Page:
If the Tories win the UK election, Britons will be offered an in-out referendum on EU membership. But businesses say leaving - and even a vote on the option - would be bad for Britain. Mike Power reports from London.
The British general election on May 7 looks set to produce a hung parliament with no clear majority. With all parties dedicated to continued public spending cuts, one issue divides voters, business and the parties more distinctly than any other: Europe.
David Cameron's Conservative party has guaranteed an in-out referendum on Britain's continued EU membership by 2017 in the event of a Tory victory. Ed Miliband's Labour has ruled out an EU plebiscite unless a major transfer of powers from London to Brussels is proposed - a scenario unlikely enough to discount out of hand.
Cameron was forced into offering the referendum by the fractious right-wing of his party and the rise of UKIP, which has conflated EU membership with immigration - a genuine touchstone issue in this campaign - in 2013. It was also a bid to appease the press, which sees Brussels as wielding an undemocratic influence on British life.
That offer may now have backfired as the election draws near, and business leaders and political rivals say the uncertainty of Britain's position could hit jobs and trade, while most voters are in favor of staying in the EU.
Pro-EU group Business for New Europe, which represents some of the biggest companies trading in the UK, including BAE Systems, Shell and Amazon, said the Tory promise of a referendum by the arbitrary date of 2017 is causing uncertainty among business leaders, putting investment at risk.
"If someone is making an investment, looking to set up production, for example, by opening in a factory in Britain, they are thinking 20 years ahead," said spokeswoman Lucy Thomas. "If there is a referendum looming, you can't be certain that we're going to be in EU. The fear of uncertainty is there."
Labour's long-standing anti-referendum stance was reiterated in its manifesto, published last week. "Labour's priority in government will be protecting the NHS and tackling the cost-of-living crisis, It is not to take Britain out of Europe," it stated, adding that a referendum would be offered in the event of major powers being assumed by Brussels. No other parties except UKIP, polling 7-10 percent, offer an imminent vote on EU membership.
Business leaders, though, are critical of the offer. Siemens chief executive, Juergen Maier, was quoted by the Labour party in a full-page advert in the Financial Times newspaper at the end of March, saying: "The prospect of a referendum that may or may not happen, at a date yet to be decided upon, with a choice between two unknown options, is profoundly worrying for business leaders."
The company complained at its inclusion, citing political impartiality and saying Labour had "overstepped the mark."
Positions have hardened following a recent speech by Tony Blair. The former Labour prime minister warned that a Tory victory and resultant referendum would result in a "pall of unpredictability hanging over the British economy."
"Think of the chaos produced by the possibility, never mind the reality of Britain quitting Europe," Blair said. "Jobs that are secure suddenly insecure; investment decisions postponed or cancelled."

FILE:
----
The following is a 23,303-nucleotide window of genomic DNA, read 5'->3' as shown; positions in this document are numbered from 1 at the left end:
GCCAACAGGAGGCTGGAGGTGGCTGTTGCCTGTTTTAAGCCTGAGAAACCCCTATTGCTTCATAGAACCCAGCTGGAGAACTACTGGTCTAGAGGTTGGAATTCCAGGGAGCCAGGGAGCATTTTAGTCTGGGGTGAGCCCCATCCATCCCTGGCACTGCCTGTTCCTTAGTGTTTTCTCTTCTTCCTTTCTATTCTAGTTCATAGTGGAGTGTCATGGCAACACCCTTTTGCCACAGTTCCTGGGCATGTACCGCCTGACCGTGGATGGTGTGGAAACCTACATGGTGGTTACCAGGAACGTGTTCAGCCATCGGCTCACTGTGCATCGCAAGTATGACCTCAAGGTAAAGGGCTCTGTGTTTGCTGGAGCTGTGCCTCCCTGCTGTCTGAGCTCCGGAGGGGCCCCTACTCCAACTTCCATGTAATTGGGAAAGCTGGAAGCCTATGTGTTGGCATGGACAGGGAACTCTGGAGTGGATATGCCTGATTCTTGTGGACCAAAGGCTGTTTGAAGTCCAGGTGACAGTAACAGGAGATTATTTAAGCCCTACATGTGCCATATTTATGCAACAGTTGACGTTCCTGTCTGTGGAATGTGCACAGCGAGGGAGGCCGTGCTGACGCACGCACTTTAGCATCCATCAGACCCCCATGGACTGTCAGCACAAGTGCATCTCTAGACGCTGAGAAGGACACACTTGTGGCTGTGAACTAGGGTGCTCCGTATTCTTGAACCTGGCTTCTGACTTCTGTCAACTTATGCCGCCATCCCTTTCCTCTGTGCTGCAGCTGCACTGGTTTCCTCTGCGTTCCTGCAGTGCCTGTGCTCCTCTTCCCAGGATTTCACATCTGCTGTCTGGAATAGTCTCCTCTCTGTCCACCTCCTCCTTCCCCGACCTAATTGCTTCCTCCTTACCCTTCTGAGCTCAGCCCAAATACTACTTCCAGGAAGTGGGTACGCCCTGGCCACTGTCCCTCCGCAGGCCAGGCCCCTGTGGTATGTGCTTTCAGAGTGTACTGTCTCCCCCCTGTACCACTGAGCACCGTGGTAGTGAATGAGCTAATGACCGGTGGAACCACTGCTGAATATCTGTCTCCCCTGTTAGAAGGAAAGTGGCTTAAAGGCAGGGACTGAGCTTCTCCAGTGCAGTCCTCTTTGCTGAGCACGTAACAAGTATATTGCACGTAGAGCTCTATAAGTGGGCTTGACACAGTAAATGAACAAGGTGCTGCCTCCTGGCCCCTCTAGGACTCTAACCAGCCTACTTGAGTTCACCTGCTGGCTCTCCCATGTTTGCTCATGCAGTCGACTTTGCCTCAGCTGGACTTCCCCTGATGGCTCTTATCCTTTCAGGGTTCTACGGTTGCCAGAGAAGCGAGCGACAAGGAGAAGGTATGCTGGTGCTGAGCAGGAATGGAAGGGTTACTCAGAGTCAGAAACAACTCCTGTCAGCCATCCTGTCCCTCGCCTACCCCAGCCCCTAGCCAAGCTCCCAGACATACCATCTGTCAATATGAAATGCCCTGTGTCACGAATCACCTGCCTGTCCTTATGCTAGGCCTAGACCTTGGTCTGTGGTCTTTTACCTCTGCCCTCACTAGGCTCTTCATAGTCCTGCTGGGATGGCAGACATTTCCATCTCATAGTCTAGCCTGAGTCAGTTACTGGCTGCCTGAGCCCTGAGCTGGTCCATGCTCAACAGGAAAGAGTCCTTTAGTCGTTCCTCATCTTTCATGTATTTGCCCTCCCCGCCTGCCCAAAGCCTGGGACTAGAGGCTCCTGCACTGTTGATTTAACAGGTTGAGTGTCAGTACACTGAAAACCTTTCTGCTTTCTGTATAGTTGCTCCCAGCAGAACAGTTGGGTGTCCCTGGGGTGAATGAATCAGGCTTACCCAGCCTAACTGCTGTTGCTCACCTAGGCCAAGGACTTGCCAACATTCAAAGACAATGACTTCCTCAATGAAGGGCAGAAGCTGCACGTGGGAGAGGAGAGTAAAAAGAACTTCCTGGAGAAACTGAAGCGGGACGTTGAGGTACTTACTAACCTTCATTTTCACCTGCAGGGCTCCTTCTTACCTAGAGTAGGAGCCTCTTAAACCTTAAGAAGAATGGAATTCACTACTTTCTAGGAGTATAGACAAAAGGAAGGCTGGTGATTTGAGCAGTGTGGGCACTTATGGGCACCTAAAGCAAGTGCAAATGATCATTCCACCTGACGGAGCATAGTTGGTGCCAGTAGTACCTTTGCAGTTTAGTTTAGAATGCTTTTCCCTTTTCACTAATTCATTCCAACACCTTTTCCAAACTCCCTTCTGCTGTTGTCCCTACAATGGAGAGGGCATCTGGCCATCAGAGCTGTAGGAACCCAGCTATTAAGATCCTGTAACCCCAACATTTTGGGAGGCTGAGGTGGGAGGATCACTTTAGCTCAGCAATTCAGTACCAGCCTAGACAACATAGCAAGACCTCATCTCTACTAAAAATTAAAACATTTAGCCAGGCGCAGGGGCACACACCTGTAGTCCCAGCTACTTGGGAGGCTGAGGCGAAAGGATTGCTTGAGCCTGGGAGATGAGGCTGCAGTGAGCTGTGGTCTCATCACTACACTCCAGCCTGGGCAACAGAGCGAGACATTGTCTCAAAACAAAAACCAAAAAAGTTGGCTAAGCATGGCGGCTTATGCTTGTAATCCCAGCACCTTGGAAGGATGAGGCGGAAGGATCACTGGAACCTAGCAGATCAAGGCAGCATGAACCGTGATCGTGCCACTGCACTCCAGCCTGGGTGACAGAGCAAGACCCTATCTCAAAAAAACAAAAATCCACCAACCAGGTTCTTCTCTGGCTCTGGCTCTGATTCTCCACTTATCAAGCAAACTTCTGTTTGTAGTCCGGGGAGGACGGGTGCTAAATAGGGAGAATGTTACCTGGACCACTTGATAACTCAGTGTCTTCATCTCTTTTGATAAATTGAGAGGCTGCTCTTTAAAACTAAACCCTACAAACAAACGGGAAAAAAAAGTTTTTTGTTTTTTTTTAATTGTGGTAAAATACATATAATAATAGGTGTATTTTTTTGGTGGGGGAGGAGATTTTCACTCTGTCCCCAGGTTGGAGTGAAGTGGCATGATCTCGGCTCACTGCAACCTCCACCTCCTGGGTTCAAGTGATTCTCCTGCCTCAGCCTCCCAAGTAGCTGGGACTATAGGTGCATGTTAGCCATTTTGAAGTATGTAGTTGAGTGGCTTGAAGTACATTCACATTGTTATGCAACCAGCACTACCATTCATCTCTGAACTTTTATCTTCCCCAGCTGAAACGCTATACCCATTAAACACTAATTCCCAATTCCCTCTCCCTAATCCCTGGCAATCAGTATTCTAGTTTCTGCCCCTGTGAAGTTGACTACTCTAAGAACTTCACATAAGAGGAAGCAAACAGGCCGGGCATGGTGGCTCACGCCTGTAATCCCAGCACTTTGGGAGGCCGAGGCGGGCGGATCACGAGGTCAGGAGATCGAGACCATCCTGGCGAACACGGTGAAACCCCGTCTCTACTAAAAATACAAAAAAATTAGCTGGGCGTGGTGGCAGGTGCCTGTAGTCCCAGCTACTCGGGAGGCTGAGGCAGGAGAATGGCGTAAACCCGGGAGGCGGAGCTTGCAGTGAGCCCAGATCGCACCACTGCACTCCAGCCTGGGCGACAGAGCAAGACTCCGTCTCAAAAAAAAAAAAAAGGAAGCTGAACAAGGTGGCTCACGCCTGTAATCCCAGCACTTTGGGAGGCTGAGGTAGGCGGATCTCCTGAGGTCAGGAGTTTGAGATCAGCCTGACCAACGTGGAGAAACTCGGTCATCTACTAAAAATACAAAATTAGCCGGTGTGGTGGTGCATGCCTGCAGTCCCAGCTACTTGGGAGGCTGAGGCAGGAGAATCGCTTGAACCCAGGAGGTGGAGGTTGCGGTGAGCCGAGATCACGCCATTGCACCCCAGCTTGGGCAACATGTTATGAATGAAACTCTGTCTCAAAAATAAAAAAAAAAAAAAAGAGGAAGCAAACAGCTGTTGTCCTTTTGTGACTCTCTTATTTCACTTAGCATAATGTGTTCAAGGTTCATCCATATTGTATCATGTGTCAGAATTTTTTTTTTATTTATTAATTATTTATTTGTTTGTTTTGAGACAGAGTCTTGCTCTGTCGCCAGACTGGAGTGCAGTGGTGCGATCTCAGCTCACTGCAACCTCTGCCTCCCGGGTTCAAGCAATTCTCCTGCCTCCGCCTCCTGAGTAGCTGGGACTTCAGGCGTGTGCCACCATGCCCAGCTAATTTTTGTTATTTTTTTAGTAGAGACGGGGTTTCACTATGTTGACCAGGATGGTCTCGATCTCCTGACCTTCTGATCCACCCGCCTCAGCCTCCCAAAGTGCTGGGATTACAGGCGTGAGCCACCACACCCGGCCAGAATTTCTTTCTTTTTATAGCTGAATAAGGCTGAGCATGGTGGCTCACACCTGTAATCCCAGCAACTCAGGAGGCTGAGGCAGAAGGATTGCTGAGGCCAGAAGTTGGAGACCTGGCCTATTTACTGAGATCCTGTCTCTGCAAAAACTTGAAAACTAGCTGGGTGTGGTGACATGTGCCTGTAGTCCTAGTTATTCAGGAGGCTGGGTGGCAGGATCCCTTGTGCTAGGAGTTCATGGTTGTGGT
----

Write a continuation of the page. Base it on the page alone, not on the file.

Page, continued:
Best for Britain
The Confederation of British Industry (CBI), the UK's leading business lobbying organisation, believes that EU membership is worth up to 5 percent of the UK's GDP - around £78bn a year. Katja Hall, CBI deputy director general, said EU membership was best for Britain - and for business.
"It is the clear view of most businesses across the UK that our economic future is best served by our continued membership of a reformed EU," she said. "Most CBI members believe that the benefits of EU membership outweigh the costs and will not shy away from saying so."
John Cridland, director general of the CBI, said some reform was necessary, but agreed that most business leaders do not want to leave the EU. "Having access to the single market is fundamental to future jobs and growth," he said.
Lucy Thomas of NBE agrees that reform is vital, but says that promise of a referendum feels like a threat, rather than a negotiation: "No one is arguing that the EU is perfect and needs no reform, but frankly, is the best way to get that to go to your European partners and hold a gun against their head and say: 'If you don't meet our demands we're going to leave?'"
Non-issue for voters
Much of the politicking, though, seems to ignore the most relevant statistic - the latest polls show that EU membership is a non-issue for most voters, who care most about the economy, immigration, and healthcare. A majority - 46 percent - would vote to stay, up 11 percent since October, with only 36 percent saying they would vote to leave, according to Yougov.
Lee Henshaw, an advertising network owner in Hackney, east London, said his firm planned to expand into the EU in the coming year and that his vote would be guided by a desire to avoid a referendum.
"I'll be voting for any party that makes us more likely to stay in the EU. My company plans to expand into the EU in 2016, and I see EU membership as a net positive for staff and management," said Henshaw. "Talk of 'EU red tape' and 'compromised sovereignty' is a pseudo-respectable way of crticising immigration levels. But it's also often a way to deny workers fair pay and equitable treatment. A lot of EU legislation simply formalizes the things any good company should do."